EPSRC logo

Details of Grant 

EPSRC Reference: EP/N019512/1
Title: Developing novel structural modelling methods for optical glasses
Principal Investigator: Barney, Dr E R
Other Investigators:
Researcher Co-Investigators:
Project Partners:
Diamond Light Source STFC Laboratories (Grouped)
Department: Div of Materials Mech and Structures
Organisation: University of Nottingham
Scheme: First Grant - Revised 2009
Starts: 01 October 2016 Ends: 30 September 2018 Value (£): 99,957
EPSRC Research Topic Classifications:
Materials Characterisation Materials Synthesis & Growth
EPSRC Industrial Sector Classifications:
Communications Electronics
Related Grants:
Panel History:
Panel DatePanel NameOutcome
03 Dec 2015 EPSRC Physical Sciences Materials and Physics - December 2015 Announced
Summary on Grant Application Form
Organic chemical bonds, such as C-O, C-H and O-H, absorb light strongly at specific mid-infrared (mid-IR) frequencies. This gives every molecule a distinctive 'chemical fingerprint' that can be detected. The development of sensors that can measure these interactions would have applications in a diverse range of fields, from monitoring pollution in manufacturing environments and detecting drugs and explosives, to ensuring food and drink production lines are not contaminated and monitoring cancer margins during surgery. However, established silica-based fibre technologies only transmit light to the near-IR, and to exploit this "fingerprinting" method for chemical identification new mid-IR transmissive glasses are required. Research into mid-IR light technologies tends to focus on device development, utilising a small set of glass compositions that are known to exhibit adequate behaviour. However, non-optimal material properties can result in unnecessary problems, from loss of light intensity through a fibre to non-linear optical (NLO) effects that change the light characteristics. These need to be addressed when constructing a working device, but could be avoided if the starting material were specifically designed to exhibit the functional properties needed. The aim of this project will be to address the fundamental gap in knowledge that links glass composition to structure and functional properties. Current compositional development is, perforce, trial-and-error and requires a significant investment in time and money. A better understanding of composition-structure-property relationships in optical glasses will provide a road map to allow new glasses to be predicted, providing a short cut to determining optimised compositions for optical applications. Once established, the research protocols can be applied to improve glass performance for other applications such as energy, biomedical devices, architectural glasses and nuclear waste forms.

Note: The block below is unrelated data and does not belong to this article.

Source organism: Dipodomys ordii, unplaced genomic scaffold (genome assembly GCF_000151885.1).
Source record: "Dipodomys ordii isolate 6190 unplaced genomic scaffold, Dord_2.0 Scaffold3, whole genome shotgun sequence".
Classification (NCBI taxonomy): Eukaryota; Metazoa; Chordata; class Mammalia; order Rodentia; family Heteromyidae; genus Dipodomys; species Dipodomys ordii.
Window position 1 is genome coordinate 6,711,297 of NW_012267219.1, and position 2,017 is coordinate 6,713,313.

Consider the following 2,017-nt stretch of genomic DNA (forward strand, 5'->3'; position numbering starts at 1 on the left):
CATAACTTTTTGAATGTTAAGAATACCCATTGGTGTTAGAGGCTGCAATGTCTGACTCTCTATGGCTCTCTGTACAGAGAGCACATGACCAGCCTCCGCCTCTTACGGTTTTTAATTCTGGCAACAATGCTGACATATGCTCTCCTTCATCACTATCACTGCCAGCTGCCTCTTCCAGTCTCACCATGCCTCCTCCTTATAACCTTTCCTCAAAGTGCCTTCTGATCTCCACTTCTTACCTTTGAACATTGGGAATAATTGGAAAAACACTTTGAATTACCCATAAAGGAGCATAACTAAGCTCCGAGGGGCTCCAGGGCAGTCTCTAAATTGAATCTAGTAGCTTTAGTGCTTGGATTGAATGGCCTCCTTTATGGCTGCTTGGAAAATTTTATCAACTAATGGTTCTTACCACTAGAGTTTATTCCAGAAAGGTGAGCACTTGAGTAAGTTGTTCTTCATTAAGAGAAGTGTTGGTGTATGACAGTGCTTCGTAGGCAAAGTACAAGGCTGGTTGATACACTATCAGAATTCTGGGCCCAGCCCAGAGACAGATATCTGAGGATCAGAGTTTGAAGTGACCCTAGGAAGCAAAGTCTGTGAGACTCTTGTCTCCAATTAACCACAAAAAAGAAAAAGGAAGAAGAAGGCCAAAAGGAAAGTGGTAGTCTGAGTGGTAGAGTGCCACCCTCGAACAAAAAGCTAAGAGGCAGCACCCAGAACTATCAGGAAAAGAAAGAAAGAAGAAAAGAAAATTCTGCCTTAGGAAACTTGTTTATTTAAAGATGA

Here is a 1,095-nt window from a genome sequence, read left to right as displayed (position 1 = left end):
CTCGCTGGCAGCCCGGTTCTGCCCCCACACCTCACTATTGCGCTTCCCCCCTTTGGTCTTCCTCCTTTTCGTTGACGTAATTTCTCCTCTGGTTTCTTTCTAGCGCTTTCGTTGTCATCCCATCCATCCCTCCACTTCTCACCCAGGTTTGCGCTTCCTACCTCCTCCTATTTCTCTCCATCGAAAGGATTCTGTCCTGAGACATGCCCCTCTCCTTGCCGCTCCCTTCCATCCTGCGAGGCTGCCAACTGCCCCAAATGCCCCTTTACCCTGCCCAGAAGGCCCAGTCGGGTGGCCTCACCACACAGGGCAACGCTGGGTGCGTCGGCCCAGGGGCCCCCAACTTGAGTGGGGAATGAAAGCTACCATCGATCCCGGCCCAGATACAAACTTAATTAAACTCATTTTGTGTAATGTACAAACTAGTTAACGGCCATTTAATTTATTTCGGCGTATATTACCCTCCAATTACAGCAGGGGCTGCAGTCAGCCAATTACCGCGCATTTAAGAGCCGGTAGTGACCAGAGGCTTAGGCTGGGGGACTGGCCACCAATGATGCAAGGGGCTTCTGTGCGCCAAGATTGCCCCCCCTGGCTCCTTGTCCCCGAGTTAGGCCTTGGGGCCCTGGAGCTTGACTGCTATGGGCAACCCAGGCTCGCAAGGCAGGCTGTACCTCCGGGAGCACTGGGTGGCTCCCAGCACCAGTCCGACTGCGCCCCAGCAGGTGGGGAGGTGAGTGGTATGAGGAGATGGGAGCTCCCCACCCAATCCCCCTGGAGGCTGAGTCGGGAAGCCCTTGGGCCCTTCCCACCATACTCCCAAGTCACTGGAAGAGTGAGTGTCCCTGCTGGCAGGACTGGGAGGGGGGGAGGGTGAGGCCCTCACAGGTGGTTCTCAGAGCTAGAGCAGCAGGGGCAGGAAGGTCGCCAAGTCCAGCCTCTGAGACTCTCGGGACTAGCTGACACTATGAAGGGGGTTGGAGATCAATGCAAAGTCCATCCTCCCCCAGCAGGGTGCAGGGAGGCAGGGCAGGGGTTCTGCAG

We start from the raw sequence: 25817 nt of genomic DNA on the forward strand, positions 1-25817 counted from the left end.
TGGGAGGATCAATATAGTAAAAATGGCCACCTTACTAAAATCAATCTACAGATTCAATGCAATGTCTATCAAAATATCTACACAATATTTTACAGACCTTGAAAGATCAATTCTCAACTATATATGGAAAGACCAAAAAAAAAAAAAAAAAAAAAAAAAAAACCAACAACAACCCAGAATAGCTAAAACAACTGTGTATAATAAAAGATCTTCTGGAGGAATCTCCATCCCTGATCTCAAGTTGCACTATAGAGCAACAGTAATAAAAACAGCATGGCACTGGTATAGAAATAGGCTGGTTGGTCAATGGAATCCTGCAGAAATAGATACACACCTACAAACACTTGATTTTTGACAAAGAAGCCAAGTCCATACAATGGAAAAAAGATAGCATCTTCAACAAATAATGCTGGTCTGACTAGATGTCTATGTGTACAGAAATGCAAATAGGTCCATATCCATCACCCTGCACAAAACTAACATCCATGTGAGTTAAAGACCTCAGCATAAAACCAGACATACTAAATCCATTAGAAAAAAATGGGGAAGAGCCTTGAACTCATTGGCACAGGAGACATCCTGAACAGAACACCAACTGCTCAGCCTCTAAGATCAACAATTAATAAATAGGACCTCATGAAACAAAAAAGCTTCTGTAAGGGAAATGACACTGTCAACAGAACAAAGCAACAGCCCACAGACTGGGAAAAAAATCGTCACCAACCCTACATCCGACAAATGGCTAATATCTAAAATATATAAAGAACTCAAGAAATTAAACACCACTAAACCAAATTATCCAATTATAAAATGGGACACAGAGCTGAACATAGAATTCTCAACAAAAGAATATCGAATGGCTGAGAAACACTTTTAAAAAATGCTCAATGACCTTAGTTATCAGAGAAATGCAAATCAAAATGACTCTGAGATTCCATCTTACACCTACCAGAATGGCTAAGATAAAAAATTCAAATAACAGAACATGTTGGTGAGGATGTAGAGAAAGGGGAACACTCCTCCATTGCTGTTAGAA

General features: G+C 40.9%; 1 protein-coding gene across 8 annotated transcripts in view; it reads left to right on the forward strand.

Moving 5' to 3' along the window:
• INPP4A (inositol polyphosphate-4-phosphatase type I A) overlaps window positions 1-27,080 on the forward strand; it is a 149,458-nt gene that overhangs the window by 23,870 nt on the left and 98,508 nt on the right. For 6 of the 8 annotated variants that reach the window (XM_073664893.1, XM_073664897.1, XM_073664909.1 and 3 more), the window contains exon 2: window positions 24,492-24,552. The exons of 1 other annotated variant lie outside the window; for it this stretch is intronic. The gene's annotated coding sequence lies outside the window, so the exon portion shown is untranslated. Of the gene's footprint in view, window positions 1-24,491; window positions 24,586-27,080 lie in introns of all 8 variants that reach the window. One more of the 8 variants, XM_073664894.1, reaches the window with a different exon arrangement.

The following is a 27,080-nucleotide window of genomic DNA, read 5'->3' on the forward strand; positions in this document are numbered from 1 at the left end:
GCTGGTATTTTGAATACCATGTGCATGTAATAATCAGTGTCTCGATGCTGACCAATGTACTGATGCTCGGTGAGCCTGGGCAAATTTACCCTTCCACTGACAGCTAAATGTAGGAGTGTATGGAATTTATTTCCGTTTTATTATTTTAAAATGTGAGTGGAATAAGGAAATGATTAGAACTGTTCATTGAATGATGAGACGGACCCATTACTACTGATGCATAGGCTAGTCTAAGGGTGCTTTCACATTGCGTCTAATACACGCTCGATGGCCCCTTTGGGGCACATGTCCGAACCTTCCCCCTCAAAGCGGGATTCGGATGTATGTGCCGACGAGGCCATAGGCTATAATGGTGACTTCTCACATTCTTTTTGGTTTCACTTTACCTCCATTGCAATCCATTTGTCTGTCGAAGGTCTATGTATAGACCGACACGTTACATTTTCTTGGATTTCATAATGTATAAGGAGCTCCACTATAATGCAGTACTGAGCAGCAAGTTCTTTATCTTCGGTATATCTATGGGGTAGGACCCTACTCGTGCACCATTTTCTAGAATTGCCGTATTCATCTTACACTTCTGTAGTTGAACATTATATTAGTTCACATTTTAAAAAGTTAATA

The aim of this project will be achieved by studying glass compositions in the tellurite (TeO2) and chalcogenide (Sb2Se3) glass families. These glasses have been chosen because they transmit light into the mid-IR and exhibit strong NLO effects that can interact with light in a number of potentially useful ways. The research will be comprised of two stages. The first stage will be to measure the functional properties of the glasses. It is well-established that the functional properties of a glass, such as softening and melting temperatures, densities, refractive indices and light transmittance windows, depend upon atomic structure. The second stage of the study will be a quantitative analysis of glass structures through the direct and computational analysis of data obtained using a range of techniques. These will include Neutron and X-ray scattering, X-ray Absorption Spectroscopy, Raman Scattering and Nuclear Magnetic Resonance. Preliminary results show that small changes in the composition of tellurite glasses alter the local environment of tellurium, changing the number of nearest neighbours. In comparison, variations in the composition of chalcogenide glasses can lead to changes in the types of nearest neighbours around antimony. The number and type of nearest neighbours can have a large impact on the glass properties, affecting how we make, shape and use the glass. However, our current understanding of these changes is qualitative, rather than quantitative, particularly in the complex multicomponent glasses required for applications.

A determination of structure and functional properties for carefully chosen compositional series will allow robust relationships to be developed. These will be used to predict new glass compositions that exhibit specific properties, allowing the precise functional property requirements of a specific application to be fulfilled. The application of these new materials will result in a step change in the development of new devices that operate in the mid-IR.
Key Findings
This information can now be found on Gateway to Research (GtR) http://gtr.rcuk.ac.uk
Potential use in non-academic contexts
This information can now be found on Gateway to Research (GtR) http://gtr.rcuk.ac.uk
Description This information can now be found on Gateway to Research (GtR) http://gtr.rcuk.ac.uk
Date Materialised
Sectors submitted by the Researcher
This information can now be found on Gateway to Research (GtR) http://gtr.rcuk.ac.uk
Project URL:  
Further Information:  
Organisation Website: http://www.nottingham.ac.uk